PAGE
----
This rise, MDHA analysis indicates, should be attributed to barriers to engagement with those living unsheltered, while the COVID-19 pandemic was raging, as well as insufficient permanent supportive housing stock, which is the best fit for the chronically homeless population. Permanent supportive housing, which provides long-term rental assistance and intense wrap around services, has grown by only 5% since 2020.
Another concerning figure found in the data collected throughout 2021 is the slight rise in returns to homelessness. Of those who exited to permanent housing destinations, 22% returned to homelessness within 2 years, up from 17% in 2019. This reflects skyrocketing housing costs, which have outpaced incomes, making it difficult for vulnerable families to maintain housing, system leaders believe. “No state has an adequate supply of affordable rental housing for the lowest income renters. The housing gap is most acute for the lowest income households,” stressed Ashley Flores, of the Child Poverty Action Lab. A recent report from the National Low Income Housing Coalition shows that there are only 20 affordable and available rental units for every 100 extremely low-income renters in Dallas.
The homeless count findings show that while Black households make up 18% of the general population of Dallas and Collin Counties, they make up 54% of their homeless population. “This imbalance has persisted, and it is unsurprising. It is a by-product of systemic inequities that continue to perpetuate disparities in areas such as income, wealth, housing, healthcare, and incarceration, which directly impact rates of homelessness,” emphasized Robinson, who is the first Black person to lead MDHA.
Taken together, system leaders believe, this wealth of data points to clear next steps: MDHA and its partners must successfully implement the Dallas R.E.A.L Time Rapid Rehousing initiative, rehousing over 2,700 individuals and families. “This historic undertaking will go down in our community’s history, as one of its most transformational projects,” said Peter Brodsky. Diversion practices, which keep families from having to enter the homeless rehousing system, must be expanded. The focus on effectively ending veteran homelessness must be maintained, and permanent supportive housing must be scaled to meet the needs of those trapped in chronic homelessness. Finally, the community at large must address its affordable housing crisis, as well as identify and respond to the racial inequities that limit housing opportunities for People of Color.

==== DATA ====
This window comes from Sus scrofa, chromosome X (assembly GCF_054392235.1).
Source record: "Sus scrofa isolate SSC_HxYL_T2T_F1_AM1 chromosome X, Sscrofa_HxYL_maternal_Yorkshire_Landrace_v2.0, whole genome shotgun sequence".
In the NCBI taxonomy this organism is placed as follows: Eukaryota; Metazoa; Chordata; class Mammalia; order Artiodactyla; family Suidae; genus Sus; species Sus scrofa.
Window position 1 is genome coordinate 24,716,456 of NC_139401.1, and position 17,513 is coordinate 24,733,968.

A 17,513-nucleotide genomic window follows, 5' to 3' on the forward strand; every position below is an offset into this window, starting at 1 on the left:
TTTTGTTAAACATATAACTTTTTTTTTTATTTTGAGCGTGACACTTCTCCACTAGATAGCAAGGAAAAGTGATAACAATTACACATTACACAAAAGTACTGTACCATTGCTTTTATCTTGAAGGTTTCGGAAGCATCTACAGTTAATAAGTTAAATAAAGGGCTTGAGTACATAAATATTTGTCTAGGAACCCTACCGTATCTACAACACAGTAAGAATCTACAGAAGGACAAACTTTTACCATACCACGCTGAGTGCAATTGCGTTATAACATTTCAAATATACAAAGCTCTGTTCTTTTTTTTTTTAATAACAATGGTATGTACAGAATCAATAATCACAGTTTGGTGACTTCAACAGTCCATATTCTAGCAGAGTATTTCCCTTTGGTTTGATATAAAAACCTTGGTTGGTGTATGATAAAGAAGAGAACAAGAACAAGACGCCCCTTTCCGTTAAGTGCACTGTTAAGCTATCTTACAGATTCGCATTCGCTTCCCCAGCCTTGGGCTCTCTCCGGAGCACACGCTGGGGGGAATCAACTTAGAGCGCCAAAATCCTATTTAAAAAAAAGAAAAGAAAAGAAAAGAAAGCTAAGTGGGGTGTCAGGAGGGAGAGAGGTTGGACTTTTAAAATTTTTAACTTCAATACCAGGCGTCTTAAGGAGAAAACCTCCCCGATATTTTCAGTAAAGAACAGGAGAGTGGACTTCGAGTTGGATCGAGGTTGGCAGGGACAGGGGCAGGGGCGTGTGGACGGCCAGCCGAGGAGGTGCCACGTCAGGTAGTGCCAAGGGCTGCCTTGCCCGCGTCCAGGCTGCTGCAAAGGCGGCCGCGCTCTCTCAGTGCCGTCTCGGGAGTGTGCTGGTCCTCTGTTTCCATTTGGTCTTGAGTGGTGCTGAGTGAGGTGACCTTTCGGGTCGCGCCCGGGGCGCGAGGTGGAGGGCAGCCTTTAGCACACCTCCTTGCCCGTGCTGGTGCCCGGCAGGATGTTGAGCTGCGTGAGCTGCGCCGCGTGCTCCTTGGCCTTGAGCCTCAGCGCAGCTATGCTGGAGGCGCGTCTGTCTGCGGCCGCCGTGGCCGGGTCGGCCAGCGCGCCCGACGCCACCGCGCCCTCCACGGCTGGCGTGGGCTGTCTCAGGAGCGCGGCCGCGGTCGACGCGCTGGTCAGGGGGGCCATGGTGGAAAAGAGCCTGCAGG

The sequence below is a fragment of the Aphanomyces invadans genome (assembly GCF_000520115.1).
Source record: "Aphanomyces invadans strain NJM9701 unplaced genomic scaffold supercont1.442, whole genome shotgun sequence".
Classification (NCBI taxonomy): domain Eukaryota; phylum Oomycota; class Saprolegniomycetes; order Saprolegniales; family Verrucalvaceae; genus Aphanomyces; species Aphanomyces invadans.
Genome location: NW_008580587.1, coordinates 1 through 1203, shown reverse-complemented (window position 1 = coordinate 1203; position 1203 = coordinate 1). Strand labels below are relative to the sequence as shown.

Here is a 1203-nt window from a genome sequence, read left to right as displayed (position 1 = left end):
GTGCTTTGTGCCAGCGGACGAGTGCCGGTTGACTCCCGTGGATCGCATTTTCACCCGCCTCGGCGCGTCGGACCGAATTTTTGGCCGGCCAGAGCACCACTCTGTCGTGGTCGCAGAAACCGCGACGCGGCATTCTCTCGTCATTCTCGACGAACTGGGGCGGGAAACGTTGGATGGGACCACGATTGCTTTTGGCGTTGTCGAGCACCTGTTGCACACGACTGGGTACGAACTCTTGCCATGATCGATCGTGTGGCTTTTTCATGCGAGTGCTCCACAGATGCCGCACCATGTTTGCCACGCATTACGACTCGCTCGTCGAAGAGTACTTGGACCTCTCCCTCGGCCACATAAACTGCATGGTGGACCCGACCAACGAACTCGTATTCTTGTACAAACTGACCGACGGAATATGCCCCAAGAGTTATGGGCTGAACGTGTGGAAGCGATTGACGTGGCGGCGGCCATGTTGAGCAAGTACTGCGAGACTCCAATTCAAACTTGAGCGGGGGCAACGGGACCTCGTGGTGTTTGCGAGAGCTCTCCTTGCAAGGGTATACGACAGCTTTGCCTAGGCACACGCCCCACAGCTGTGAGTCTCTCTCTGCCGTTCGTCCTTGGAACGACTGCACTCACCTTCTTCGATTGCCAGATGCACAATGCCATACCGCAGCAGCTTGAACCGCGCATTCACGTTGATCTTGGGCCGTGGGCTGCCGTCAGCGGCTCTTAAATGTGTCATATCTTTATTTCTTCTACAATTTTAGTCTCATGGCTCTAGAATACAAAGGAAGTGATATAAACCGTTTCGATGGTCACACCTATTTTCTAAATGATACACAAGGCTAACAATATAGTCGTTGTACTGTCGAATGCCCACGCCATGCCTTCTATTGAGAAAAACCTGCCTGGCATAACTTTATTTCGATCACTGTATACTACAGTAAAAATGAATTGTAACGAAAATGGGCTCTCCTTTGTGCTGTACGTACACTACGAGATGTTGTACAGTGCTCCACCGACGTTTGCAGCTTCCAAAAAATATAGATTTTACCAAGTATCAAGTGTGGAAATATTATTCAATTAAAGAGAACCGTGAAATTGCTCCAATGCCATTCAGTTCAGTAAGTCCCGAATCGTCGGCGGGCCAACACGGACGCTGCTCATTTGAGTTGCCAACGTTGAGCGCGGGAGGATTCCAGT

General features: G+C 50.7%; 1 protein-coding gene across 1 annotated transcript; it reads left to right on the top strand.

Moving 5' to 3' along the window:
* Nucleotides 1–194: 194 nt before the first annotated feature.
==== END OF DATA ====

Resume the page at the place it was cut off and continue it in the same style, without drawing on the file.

Robinson ended with calls to action, for funders and homeless services providers to continue to align with the homeless rehousing system, and for citizens to vocalize their support for their government representatives to do the same: “We have been presented with a historic opportunity, to end the modern homelessness crisis, a crisis that has dogged our nation and our community. Each and every one of you have a part to play, and we all must work together.”
The State of Homelessness Address may be viewed in its entirety on MDHA’s website, where MDHA will also post an independent analysis of the Point in Time Count, written by Dr. Catherine Troisi, Associate Professor at Houston’s UTHealth School of Public Health.
The Metro Dallas Homeless Alliance (MDHA) leads the development of an effective homeless rehousing system. In partnership with 100+ public, private, and nonprofit institutions, MDHA ensures that the experience of homelessness in Dallas and Collin Counties is rare, brief, and non-recurring.
Watch the FULL recording of the 2022 State of Homelessness Address:
2022 State of Homelessness in Dallas and Collin Counties at a Glance